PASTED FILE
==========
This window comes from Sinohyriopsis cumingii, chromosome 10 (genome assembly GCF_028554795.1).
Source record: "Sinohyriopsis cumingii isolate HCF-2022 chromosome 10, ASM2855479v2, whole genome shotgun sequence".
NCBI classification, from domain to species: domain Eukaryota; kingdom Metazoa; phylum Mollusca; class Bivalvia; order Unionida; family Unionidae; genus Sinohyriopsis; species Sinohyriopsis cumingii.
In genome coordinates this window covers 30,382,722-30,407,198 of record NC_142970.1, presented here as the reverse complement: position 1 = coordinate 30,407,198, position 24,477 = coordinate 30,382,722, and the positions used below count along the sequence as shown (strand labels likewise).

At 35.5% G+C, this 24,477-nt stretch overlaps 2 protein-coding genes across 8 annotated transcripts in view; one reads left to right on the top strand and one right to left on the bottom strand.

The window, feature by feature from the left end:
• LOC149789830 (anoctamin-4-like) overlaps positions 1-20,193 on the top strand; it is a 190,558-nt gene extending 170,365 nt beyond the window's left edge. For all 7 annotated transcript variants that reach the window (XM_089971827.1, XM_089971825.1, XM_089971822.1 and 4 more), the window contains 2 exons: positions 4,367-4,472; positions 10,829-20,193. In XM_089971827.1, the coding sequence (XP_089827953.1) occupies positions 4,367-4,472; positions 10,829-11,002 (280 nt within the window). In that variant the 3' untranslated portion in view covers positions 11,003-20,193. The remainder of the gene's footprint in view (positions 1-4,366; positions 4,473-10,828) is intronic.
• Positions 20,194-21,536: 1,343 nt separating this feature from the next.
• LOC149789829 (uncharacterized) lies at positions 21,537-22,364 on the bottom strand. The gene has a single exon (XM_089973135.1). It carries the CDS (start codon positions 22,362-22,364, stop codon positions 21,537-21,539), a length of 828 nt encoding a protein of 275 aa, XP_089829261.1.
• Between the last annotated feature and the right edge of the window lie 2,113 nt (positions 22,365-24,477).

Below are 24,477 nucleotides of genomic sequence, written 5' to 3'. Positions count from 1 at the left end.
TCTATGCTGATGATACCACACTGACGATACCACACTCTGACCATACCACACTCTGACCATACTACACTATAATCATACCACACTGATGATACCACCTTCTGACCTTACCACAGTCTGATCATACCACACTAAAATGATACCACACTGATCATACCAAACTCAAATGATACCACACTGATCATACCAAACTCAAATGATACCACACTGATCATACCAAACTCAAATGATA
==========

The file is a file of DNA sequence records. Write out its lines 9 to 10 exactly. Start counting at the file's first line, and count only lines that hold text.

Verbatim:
• LOC149789829 (uncharacterized) lies at positions 21,537-22,364 on the bottom strand. The gene has a single exon (XM_089973135.1). It carries the CDS (start codon positions 22,362-22,364, stop codon positions 21,537-21,539), a length of 828 nt encoding a protein of 275 aa, XP_089829261.1.
• Between the last annotated feature and the right edge of the window lie 2,113 nt (positions 22,365-24,477).